<img height="1" width="1" style="display:none" src="https://www.facebook.com/tr?id=1159208090890608&amp;ev=PageView&amp;noscript=1">

Special payroll tax for the financial sector in Norway?

IMG_1899.jpg ‹ Back to the articles

IMG_1899.jpg

On May 4, the Government and the opposition parties announced that they aim to present a new tax for the financial sector when the national budget for 2017 is presented. The Government has not yet commented on what kind of tax this will be, but according to sources the Norwegian newspaper Dagens Næringsliv has talked to, the new tax for the financial sector will be formed after the current special payroll tax model in Denmark (in Danish: “lønnssumsavgift”)

 Financial services are currently VAT exempt. Both in Norway and in the EU, there have been discussions and assessments for several years regarding how this sector may be taxed or how VAT may be levied. Now it seems like the Government will present a proposal that will provide the Government an estimated income of 3.5 billion yearly from 2017.

VAT or other kind of taxation for the financial sector

On May 4, the Government and most of the opposition parties presented a common plan for taxation in the following years. One of the items in the plan states that a “financial sector tax” will be introduced from 2017. It is further stated that it will be a tax on the value added through financial services, and that the tax is a result of the VAT exemption for financial services.

We were surprised when we heard the wording “financial sector tax”, as it in the Norwegian tax reform presented earlier this year was stated that the Government would like to levy VAT or something similar to VAT on financial services. Further, we got the impression that a model similar to the one they have in Denmark was as good as out of the question.

In light of this, we were very surprised that the Government now seems to plan an introduction of the same system as in Denmark. On the other hand, it is understandable that they seem to go for a model that is already implemented in one of our neighbouring countries, where we can use some of the experience they already have. Further, it would be a substantial amount of challenges in introducing VAT on financial services.

Will it be a «Danish» special payroll tax?

According to the sources Dagens Næringsliv has it information from, the Government will introduce a model similar to the Danish one. In Denmark they have a so-called special payroll tax. This is a tax that is not levied directly on services supplied, but an extra tax on salary and/or margins.

Thus, it seems like financial services will still be exempt from VAT in Norway. Further, the current state of law with no deduction for input VAT will be upheld. Thus, the Government will impose a new tax that will not ensure the same neutrality as VAT, which they previously has stated as a goal.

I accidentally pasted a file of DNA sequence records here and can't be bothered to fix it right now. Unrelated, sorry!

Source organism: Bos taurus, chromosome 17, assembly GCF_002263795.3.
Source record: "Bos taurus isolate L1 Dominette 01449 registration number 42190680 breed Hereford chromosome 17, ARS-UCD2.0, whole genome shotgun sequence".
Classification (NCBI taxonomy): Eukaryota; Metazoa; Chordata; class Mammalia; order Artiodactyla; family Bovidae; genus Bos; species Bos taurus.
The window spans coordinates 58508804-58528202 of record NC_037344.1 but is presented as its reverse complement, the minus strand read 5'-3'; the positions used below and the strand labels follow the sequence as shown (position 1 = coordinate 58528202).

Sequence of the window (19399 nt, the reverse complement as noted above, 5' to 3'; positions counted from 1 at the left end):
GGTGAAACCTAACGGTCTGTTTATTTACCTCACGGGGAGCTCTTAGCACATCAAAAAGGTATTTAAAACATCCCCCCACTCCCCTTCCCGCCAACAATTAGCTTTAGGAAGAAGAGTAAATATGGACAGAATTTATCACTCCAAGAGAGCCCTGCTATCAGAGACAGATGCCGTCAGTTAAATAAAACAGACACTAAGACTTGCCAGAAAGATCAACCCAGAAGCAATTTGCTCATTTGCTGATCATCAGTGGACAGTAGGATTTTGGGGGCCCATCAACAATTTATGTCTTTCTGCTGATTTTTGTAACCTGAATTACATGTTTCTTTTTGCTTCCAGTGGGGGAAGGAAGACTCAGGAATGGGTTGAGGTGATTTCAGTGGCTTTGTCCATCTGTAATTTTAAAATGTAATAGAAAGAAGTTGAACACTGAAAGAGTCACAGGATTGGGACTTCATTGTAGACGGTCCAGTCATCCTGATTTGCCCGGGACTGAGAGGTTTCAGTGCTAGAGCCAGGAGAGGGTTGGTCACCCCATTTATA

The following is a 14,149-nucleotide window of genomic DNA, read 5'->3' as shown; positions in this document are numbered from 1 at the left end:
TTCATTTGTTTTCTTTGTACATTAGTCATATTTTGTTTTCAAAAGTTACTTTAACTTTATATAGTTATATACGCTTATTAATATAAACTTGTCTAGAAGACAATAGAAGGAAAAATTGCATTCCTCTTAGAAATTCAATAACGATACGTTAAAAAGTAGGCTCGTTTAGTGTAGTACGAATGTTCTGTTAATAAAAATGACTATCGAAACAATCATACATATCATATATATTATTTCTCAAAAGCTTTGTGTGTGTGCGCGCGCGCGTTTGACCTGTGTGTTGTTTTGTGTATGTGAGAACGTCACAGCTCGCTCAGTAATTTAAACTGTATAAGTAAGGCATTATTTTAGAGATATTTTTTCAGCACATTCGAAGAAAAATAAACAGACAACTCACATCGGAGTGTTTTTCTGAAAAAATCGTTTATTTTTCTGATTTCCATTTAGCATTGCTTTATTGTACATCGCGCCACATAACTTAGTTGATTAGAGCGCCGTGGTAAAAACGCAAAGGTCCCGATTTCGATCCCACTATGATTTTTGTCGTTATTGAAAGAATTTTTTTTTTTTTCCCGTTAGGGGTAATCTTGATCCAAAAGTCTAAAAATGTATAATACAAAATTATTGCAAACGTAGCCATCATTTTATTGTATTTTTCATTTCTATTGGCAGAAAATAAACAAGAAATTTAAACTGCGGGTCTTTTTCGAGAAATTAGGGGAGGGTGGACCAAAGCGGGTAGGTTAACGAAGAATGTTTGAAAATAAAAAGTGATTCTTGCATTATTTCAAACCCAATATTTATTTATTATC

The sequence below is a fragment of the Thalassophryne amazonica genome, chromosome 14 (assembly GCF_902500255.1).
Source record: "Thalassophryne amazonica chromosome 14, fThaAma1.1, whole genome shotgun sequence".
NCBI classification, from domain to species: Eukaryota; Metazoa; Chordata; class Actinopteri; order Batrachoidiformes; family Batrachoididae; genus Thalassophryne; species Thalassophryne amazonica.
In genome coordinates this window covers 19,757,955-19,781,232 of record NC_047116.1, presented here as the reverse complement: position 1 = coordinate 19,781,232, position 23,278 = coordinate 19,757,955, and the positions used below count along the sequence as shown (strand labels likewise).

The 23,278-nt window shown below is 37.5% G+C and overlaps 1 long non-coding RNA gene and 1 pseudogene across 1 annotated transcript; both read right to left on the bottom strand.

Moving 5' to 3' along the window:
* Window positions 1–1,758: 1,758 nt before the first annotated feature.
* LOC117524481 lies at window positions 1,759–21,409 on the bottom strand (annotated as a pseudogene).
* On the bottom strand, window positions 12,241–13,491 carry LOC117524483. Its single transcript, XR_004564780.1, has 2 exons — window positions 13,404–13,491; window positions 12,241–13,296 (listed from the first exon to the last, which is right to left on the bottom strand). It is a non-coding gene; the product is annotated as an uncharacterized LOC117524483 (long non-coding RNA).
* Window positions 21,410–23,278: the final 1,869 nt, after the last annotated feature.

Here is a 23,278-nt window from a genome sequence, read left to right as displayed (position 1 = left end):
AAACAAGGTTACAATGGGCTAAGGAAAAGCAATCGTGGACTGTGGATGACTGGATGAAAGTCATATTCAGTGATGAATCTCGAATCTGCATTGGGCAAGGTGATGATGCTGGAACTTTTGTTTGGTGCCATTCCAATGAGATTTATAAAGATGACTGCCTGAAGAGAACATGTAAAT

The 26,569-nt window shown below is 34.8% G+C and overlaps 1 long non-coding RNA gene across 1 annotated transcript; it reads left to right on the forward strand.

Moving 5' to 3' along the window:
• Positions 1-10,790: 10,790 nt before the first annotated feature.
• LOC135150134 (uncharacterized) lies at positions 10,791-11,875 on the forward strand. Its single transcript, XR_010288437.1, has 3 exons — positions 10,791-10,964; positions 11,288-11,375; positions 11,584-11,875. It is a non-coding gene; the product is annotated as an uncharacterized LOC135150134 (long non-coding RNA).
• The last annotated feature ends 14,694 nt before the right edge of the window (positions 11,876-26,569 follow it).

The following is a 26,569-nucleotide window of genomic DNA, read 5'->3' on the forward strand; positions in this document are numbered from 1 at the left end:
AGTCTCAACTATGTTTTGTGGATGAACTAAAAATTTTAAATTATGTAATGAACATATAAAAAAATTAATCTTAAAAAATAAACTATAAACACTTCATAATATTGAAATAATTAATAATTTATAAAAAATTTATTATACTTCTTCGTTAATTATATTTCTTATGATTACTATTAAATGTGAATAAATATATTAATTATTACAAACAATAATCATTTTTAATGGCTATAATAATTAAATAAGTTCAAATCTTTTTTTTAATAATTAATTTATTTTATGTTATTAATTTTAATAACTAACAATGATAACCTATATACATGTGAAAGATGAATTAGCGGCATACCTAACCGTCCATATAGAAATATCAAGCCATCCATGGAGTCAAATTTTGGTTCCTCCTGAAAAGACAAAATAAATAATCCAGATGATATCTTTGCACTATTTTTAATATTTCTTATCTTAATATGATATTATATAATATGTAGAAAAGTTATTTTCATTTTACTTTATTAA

Extra taxation of the financial sector’s salary and/or margins will imply an increased cost for the sector and we note that parties within the sector are negative to an additional tax.

Further details on the model and implementation for the additional tax for the financial sector will be presented in the national budget for 2017. This will be presented in October 2016. We are anxious to see the continuation of this!

How will the new “financial sector tax” affect foreign suppliers?

There has not been any information or speculations on how the Government will ensure similar taxation of Norwegian and foreign suppliers of financial services on the Norwegian market.

When the Government still was of the opinion that some sort of VAT should be levied on financial services, it was mentioned that a simplified registration scheme similar to the one Norway has for VAT on electronical services could ensure similar taxation of foreign suppliers. However, we assume that this will not be applicable if the Danish model is introduced.

Please also bear in mind that the Government has not confirmed that the “financial sector tax” will be similar to the model of special payroll tax in Denmark, this has only appeared in the media. There is thus still a lot of uncertainty regarding the taxation of the financial sector. We will of course give you updates as soon as more information is available from the Government.

Synne Hangeland

Synne Hangeland

Jeg heter Synne Hangeland og jeg jobber som advokat i Advokatfirmaet PwC. Til daglig jobber jeg med å bistå næringsdrivende med rådgivning om merverdiavgift. Jeg har jobbet med merverdiavgift siden 2013, og bistår både nasjonale og internasjonale selskaper. Merverdiavgift er et område med stadige lovendringer og et komplisert regelverk. Målet mitt er derfor å spre kunnskap og gi gode og nyttige råd.

Ta gjerne kontakt med meg dersom det er noe du lurer på.

My name is Synne Hangeland and I work as a lawyer at PwC Tax and Legal Services. I assist clients with general VAT advice on Norwegian and international VAT matters, as well as in connection with national and cross border restructurings. I have worked at PwC Tax and Legal Services since 2013. If you have any questions, comments or input, feel free to contact me!

Leave a comment

Related articles

Read the article

Revised National budget 2021 in Norway – Corporate taxation,VAT and personal taxation

The Norwegian Revised National Budget was presented today at 1045 am. Corporate taxes Additions and clarifications of the rules on ...

Read the article
Read the article

International and EU VAT and ITX Newsletter - 1st edition

We have decided to start publishing monthly newsletters in Norway’s Tax Blog about EU VAT updates and other global indirect tax news. This ...

Read the article
Read the article

New digital VAT return from January 2022

A new digital VAT return will be introduced as of 2022. The VAT return will be based on SAF-T codes, and will be more detailed than the ...

Read the article